Original U.S. WWI 94th Aero Squadron Nieuport 28 C.1 Large Scale Model Plane for 1927 Film Wings

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Original Item: Only One Available. This is an incredible custom hand made model World War One 94th Aero Squadron Nieuport 28 C.1 biplane that was constructed, we were told, as set decoration for the 1927 film WINGS. It is uses period materials (wood, canvas, wire, etc) and construction methods and is built to exacting detail. There are many new parts used for a recent restoration, such as the propeller and it appears someone tried to actually make it fly as there is evidence than an engine was installed. The plane measures 50" (wingspan) x 46" (tail to propeller) x 18" (tall). It is offered in excellent condition and even has two small Vicker's Machine Guns mounted to the port side of the fuselage and in front of the cockpit just like the original Nieuport 28 C.1 fighter plane. The pilot, cockpit, and paint design are all highly detailed, making this a truly unique and wonderful display.

94th Aero Squadron in WW1
The 94th Aero Squadron was an Air Service, United States Army unit that fought on the Western Front during World War I.

The squadron was assigned as a Day Pursuit (Fighter) Squadron as part of the 1st Pursuit Group, First United States Army. Its mission was to engage and clear enemy aircraft from the skies and provide escort to reconnaissance and bombardment squadrons over enemy territory. It also attacked enemy observation balloons, and perform close air support and tactical bombing attacks of enemy forces along the front lines.

The squadron was one of the first American pursuit squadrons to reach the Western Front and see combat, becoming one of the most famous. The 94th was highly publicized in the American print media of the time, and its exploits "over there" were widely reported on the home front. Its squadron emblem, the "Hat in the Ring" became a symbol in the minds of the American Public of the American Air Service of World War I. Three notable air aces served with the squadron, Eddie Rickenbacker, who was awarded almost every decoration attainable, including the Medal of Honor and the Distinguished Service Cross. Douglas Campbell was the first American trained pilot to become an air ace. He shared the honor of having the first official victory over an enemy aircraft with Alan Winslow. Another squadron member, Raoul Lufbery, attained 17 aerial victories before leaping to his death from a fiery Nieuport 28 aircraft in May 1918.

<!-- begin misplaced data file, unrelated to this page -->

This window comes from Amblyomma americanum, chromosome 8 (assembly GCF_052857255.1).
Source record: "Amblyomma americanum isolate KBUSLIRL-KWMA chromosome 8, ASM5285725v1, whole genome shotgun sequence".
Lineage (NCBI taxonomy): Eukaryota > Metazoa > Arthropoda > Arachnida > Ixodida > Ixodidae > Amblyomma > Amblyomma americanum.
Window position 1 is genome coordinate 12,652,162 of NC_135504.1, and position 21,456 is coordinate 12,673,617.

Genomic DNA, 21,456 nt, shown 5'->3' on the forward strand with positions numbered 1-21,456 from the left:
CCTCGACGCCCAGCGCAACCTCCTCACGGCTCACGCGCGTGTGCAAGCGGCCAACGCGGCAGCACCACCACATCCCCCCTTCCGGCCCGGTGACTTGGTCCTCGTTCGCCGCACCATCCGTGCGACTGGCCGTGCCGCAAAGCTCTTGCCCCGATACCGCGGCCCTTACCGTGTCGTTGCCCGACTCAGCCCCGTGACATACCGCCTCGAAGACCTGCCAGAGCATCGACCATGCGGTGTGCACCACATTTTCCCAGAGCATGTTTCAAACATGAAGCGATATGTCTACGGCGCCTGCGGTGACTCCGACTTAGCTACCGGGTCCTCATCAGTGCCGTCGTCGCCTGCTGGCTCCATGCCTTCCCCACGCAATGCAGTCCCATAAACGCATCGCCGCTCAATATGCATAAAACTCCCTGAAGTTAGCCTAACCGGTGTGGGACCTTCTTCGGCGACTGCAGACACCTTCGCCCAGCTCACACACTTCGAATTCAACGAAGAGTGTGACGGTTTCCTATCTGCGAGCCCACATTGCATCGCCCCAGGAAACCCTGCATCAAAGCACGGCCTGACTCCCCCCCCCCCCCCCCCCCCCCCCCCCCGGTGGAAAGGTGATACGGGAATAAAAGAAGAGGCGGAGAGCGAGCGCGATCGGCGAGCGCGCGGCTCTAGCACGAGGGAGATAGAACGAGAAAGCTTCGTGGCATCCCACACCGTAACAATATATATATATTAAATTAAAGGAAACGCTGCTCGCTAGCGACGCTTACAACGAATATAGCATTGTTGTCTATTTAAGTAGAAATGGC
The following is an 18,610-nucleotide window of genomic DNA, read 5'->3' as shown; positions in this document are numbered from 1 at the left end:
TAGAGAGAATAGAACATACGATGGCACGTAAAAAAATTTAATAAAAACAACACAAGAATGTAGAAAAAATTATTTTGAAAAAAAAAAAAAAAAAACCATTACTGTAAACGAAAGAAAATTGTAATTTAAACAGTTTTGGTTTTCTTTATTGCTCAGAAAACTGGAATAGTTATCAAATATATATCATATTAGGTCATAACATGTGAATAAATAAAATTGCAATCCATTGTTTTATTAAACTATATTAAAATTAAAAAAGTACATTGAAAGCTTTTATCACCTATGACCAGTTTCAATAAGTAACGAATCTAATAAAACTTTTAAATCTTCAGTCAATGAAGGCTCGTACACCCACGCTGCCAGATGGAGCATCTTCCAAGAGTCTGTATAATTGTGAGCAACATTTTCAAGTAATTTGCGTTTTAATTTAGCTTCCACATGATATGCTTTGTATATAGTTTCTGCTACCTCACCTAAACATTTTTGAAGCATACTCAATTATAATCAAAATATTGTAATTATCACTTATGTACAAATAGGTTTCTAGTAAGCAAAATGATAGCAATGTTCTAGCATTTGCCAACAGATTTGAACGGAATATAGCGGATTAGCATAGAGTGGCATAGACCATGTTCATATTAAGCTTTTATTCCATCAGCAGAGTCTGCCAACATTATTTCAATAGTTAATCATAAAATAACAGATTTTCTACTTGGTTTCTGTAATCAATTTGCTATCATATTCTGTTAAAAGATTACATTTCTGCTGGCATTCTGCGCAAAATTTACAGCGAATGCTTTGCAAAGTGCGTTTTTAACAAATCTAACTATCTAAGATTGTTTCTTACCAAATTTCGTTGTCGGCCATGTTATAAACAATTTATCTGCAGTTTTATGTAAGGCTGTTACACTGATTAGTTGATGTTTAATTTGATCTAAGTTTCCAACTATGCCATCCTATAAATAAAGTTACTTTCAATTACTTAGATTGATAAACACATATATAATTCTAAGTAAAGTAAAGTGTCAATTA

After the 1918 Armistice with Germany, the squadron returned to the United States in June 1919 and became part of the permanent United States Army Air Service in 1921. The current United States Air Force unit which holds its lineage and history is the 94th Fighter Squadron, assigned to the 1st Operations Group, Joint Base Langley–Eustis, Virginia

Nieuport 28 C.1
The Nieuport 28 C.1, a French biplane fighter aircraft flown during World War I, was built by Nieuport and designed by Gustave Delage. Owing its lineage to the successful line of sesquiplane fighters that included the Nieuport 17, the Nieuport 28 continued a similar design philosophy of a lightweight and highly maneuverable aircraft.

By the time the Nieuport 28 was available, the SPAD XIII had been chosen to equip the escadrilles de chasse of the Aéronautique Militaire for 1918, and this fighter was also the first choice for the projected American "pursuit" squadrons.[2] In the event, a shortage of SPADs led to Nieuport 28s being issued to four American squadrons between March and August 1918, becoming the first aircraft to see operational service with an American fighter squadron.

Nieuport 28s saw considerable post-war service: in particular 50 were "returned" to America, and as well as army and naval service these found civilian use, especially in Hollywood films.

Background and origins
By the middle of 1917, it was obvious that the Nieuport 17 and its immediate developments, such as the Nieuport 24bis, could provide only moderate performance gains over the standard model, so that they were unable to deal with the latest German fighters. In fact, the Nieuport 17 line was already being supplanted in French service by the SPAD S.VII, as quickly as supplies of the Hispano-Suiza engine would allow. It had become increasingly apparent that the basic sesquiplane "v-strut" layout was approaching the limits of its development

The Nieuport 28 design advanced the concept of the lightly built, highly maneuverable rotary engined fighter typified by the Nieuport 17 to the more demanding conditions of the times. Bowers refers to it as being "an excellent example of the step-by-step evolution of a single basic design to its point of ultimate development and then its transition into a new model to meet changing requirements".

During 1917 the Nieuport company experimented with a number of new designs - including monoplanes, biplanes and triplanes. None of these types achieved production status and thus never received an official military designation, but the results of tests provided information later used in future Nieuport fighters, including the 28.

Several prototypes of the new fighter were constructed. Three different dihedral settings for the top wing were tried, including a completely flat wing, and one with marked dihedral that rested very close to the top of the front fuselage. Production aircraft featured an intermediate configuration, which involved a slight dihedral in the upper wing and taller cabane struts, providing room to accommodate a second machine gun, mounted under the wing's center section.